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Are we star dust or nuclear waste? Astronomy lecture

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If you have a question about this talk, please contact John O'Toole.

Everything we see around us, apart from hydrogen, was made in stars. The life and death of a star marks the battle of matter against the force of gravity, a battle that gravity always wins with either a whimper or a bang.

Dr Catchpole, recent Senior Astronomer at the Royal Observatory Greenwich, currently works at the Institute of Astronomy in Cambridge. Born in 1943, he took a BSc at University College, London, before being posted to the Royal Observatory at the Cape of Good Hope. He received his doctorate from the University of Cape Town. In 1991 he returned to the Royal Greenwich Observatory, where he worked until it closed in 1998. He has authored and co-authored over 100 research papers and has used telescopes around the world including the Hubble Space Telescope. His research interests include the composition of stars, exploding stars, the structure of our Galaxy and galaxies with central black holes. He gives numerous popular lectures and radio and TV interviews.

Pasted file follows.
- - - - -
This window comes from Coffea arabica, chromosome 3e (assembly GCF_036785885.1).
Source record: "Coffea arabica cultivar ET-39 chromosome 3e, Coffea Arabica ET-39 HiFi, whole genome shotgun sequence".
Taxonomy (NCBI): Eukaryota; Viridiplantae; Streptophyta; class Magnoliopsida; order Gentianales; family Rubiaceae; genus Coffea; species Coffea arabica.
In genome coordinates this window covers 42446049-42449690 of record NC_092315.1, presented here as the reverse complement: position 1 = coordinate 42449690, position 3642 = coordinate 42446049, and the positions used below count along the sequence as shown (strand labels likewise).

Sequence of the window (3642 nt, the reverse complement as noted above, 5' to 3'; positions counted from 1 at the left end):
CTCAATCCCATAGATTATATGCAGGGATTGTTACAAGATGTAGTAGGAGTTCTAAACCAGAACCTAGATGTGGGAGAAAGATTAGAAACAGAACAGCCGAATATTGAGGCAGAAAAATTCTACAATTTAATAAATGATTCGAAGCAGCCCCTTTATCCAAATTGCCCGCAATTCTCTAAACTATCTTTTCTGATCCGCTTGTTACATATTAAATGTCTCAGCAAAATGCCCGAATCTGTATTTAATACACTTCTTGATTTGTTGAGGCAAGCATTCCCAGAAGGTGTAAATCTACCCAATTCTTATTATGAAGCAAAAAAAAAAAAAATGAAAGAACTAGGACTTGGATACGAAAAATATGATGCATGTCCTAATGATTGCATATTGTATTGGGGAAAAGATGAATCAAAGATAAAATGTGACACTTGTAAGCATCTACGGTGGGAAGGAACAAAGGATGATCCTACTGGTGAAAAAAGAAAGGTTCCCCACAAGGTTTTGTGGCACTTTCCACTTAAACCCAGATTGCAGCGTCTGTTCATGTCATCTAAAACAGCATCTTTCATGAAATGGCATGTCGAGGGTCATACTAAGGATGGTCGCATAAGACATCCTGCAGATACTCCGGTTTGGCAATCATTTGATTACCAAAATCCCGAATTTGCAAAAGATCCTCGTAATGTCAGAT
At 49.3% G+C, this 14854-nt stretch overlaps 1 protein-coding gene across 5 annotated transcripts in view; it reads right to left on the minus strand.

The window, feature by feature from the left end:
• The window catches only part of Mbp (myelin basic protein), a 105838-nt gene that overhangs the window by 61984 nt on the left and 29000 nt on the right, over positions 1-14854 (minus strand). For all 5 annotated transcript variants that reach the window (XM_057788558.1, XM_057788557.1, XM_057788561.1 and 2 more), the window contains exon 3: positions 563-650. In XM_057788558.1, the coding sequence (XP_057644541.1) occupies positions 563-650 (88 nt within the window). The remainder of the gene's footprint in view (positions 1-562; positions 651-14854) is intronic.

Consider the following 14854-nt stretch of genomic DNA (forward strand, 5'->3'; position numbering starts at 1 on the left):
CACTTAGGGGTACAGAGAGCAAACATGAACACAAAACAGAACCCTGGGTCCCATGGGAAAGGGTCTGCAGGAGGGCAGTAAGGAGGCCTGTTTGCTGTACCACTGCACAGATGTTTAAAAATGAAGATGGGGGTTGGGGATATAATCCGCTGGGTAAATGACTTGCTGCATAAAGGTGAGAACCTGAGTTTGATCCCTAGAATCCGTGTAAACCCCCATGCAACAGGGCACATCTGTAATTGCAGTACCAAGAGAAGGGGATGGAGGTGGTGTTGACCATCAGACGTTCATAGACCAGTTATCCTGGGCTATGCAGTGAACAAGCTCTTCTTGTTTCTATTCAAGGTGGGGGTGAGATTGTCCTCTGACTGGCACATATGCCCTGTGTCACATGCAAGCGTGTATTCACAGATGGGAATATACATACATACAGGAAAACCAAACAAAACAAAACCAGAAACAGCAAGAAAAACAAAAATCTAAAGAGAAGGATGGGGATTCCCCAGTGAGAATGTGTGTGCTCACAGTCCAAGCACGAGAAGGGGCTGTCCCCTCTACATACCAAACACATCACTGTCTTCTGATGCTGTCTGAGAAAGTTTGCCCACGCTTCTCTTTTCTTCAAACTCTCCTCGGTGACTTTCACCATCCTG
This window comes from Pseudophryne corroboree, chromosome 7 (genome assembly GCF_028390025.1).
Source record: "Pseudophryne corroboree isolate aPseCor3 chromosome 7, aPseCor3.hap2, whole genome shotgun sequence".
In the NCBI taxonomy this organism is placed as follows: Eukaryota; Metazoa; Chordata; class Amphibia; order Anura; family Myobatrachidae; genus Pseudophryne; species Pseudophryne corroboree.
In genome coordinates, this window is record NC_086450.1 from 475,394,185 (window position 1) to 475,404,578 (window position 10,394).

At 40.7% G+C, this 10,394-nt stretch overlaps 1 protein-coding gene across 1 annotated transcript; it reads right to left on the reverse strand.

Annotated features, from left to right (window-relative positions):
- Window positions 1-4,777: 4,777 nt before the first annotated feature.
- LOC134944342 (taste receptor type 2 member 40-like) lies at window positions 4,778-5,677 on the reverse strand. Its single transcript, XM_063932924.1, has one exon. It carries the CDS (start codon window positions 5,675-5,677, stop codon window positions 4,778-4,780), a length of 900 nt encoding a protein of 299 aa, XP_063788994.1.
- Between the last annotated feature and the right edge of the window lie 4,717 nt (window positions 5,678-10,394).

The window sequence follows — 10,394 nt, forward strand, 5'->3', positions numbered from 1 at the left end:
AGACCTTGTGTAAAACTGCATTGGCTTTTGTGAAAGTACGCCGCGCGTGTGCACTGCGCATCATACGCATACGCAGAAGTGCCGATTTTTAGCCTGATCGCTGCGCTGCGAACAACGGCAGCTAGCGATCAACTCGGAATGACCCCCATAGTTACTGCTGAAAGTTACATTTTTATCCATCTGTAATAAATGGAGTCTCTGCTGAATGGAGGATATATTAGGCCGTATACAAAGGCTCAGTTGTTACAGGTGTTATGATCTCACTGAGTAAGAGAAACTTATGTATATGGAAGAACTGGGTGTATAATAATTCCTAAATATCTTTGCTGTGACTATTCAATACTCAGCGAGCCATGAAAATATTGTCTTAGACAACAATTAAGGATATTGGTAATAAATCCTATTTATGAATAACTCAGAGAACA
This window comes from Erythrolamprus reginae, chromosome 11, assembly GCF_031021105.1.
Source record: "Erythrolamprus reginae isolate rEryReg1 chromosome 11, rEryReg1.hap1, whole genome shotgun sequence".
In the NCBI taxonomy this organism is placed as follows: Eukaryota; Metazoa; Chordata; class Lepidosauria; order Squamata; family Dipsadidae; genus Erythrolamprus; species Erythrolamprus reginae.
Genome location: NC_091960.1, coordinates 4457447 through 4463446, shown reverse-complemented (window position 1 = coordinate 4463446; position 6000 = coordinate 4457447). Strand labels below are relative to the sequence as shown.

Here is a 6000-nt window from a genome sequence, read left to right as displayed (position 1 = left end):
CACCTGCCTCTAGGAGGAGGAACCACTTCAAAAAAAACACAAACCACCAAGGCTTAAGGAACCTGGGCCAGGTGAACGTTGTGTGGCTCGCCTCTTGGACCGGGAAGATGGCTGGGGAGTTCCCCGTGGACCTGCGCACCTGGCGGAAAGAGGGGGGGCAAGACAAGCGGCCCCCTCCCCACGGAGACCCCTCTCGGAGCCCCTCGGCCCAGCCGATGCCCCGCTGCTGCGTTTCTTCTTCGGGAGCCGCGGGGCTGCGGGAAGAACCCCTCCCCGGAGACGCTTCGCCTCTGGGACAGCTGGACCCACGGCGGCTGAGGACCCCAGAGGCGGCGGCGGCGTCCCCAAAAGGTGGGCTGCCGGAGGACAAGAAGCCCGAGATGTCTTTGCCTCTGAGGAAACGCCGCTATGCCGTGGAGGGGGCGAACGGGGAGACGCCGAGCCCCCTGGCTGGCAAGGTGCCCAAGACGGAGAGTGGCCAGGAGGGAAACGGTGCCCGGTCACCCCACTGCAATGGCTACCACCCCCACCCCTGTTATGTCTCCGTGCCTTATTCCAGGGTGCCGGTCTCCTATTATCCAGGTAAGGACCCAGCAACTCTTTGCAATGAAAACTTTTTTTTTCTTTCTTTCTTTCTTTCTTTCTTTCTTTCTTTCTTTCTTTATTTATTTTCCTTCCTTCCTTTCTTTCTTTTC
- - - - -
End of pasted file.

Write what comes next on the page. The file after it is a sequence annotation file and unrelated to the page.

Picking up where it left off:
Free admission and open to the public. The lecture is suitable for GCSE students. No tickets – so come early to get a good seat. Doors open at 18:30. Please contact organisers if you are bringing a large party (>10). Organised by SCI Cambridge & Great Eastern Region & RSC Mid-Anglia Section

This talk is part of the SCI Cambridge Science Talks series.

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